“Several months later when I started blogging, I looked at videos from the Syrian conflict that had appeared in greater numbers and applied the same techniques I learnt looking at videos from Libya, developing my own skills at verification,” he said.

Higgins discovered that by using a variety of methods, such as looking at maps of specific locations and matching the road shapes or landscape to those in the images he was attempting to verify, he could confirm some of the information online.

With this ability, Higgins shows that open source information has the ability to change the way war and investigative journalism is carried out.

Social media can provide insight into dangerous areas beyond the limits of where journalists on the ground can go.

 Social media can provide insight into dangerous areas beyond the limits of where journalists on the ground can go.

This is the case with Syria, where much of the country is inaccessible to journalists – which was the case even before the Islamic State began targeting journalists.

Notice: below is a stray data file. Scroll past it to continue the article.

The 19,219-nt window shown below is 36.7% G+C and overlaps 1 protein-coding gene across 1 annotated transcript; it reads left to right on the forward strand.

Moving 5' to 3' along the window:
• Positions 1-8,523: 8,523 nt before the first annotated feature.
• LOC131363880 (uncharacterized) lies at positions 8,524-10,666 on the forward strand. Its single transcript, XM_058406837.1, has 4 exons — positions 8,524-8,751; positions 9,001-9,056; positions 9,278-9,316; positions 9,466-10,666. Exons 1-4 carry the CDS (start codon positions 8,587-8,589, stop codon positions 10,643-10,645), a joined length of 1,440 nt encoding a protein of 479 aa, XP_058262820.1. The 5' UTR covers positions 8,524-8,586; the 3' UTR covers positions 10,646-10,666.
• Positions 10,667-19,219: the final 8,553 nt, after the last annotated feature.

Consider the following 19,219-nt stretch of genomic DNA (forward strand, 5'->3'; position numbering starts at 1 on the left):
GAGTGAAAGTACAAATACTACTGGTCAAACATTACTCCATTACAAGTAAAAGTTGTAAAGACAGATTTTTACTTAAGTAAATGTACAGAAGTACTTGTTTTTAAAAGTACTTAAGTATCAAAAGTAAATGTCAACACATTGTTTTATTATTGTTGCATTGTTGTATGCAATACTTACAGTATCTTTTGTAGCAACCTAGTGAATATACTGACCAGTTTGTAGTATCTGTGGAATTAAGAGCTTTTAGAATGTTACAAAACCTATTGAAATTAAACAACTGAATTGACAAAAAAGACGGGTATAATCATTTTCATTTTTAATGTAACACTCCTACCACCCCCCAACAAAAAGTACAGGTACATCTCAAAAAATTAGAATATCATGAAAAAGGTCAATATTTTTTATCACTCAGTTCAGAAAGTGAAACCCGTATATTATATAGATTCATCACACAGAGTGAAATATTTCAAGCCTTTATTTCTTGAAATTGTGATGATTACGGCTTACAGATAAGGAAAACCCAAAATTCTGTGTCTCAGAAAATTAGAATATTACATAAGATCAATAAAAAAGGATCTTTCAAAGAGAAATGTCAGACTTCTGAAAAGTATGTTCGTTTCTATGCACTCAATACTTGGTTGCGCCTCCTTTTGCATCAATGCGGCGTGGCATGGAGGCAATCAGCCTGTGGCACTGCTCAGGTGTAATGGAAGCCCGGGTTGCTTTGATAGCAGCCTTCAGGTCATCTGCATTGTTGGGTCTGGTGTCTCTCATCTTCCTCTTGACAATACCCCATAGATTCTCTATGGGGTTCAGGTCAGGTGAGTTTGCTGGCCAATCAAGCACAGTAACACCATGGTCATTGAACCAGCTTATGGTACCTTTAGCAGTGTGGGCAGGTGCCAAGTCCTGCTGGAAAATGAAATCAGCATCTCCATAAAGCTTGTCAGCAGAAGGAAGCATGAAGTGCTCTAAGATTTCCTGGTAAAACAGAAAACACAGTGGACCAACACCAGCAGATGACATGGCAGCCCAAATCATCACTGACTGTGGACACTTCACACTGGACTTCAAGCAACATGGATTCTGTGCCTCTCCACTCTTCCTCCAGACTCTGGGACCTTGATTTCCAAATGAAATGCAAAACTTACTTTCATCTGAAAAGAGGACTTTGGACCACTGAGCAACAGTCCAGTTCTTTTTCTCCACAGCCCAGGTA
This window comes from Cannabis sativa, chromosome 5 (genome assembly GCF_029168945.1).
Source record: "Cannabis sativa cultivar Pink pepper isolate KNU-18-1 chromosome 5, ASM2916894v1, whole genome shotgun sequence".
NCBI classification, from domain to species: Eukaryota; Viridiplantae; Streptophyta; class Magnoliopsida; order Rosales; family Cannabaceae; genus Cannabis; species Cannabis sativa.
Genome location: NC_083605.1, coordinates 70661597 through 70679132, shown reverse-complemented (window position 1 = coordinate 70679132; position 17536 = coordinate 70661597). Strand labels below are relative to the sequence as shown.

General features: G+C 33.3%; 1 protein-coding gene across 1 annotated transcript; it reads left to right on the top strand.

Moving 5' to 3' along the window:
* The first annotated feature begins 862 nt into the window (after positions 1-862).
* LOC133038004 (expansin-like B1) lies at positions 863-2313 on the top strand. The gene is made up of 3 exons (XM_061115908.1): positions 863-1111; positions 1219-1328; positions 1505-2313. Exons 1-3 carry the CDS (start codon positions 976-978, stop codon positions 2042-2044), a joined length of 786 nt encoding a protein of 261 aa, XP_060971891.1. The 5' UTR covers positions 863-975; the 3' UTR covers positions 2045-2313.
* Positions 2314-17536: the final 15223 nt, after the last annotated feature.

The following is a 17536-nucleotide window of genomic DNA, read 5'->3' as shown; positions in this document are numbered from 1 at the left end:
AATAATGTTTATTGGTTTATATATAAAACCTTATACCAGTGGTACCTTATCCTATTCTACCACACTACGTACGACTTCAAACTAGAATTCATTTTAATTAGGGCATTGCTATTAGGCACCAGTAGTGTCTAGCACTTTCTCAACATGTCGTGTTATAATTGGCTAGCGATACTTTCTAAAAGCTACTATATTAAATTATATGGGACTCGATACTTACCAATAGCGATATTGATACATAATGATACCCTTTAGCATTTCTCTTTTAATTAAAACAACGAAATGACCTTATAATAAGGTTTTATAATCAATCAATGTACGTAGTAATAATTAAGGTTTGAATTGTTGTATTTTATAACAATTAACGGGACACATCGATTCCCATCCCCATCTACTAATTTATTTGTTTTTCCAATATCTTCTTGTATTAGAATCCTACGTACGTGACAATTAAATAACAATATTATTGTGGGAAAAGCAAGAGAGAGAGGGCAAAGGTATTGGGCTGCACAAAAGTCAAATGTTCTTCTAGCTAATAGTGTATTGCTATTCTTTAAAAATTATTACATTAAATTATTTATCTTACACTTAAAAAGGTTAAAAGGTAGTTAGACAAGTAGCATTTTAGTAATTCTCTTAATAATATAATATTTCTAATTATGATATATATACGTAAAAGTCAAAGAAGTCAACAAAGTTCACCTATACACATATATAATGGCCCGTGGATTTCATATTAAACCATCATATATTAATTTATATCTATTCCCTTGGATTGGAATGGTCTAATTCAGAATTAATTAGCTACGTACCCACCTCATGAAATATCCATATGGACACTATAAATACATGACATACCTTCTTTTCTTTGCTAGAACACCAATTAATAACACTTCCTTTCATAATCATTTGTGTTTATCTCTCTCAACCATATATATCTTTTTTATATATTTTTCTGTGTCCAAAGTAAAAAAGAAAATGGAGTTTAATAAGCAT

Higgins explains that with Syria, there is limited internet access in opposition areas and a few ‘official’ social media accounts per area or group, so he uses those accounts to mine the majority of information from opposition areas.

Whereas in Ukraine, anyone can post anything from anywhere: “In one way that’s great, because you get a lot more information from sources that aren’t controlled by one side or another, but in another way it makes the job of finding useful information a lot more difficult because you have to look at everything to find potential information.”

Although open source investigations provide unique insight, Higgins doesn’t believe this new form of investigative work undermines the work of traditional war journalists. “I think if anything it offers a great opportunity to inform the work of traditional war journalists. In a way, it can be seen as gathering intelligence for journalists on the ground, so they can be more efficient at finding stories, and have a great understanding of what’s going on around them. Also, letting them see the context of events in ways they might otherwise not be able to appreciate.”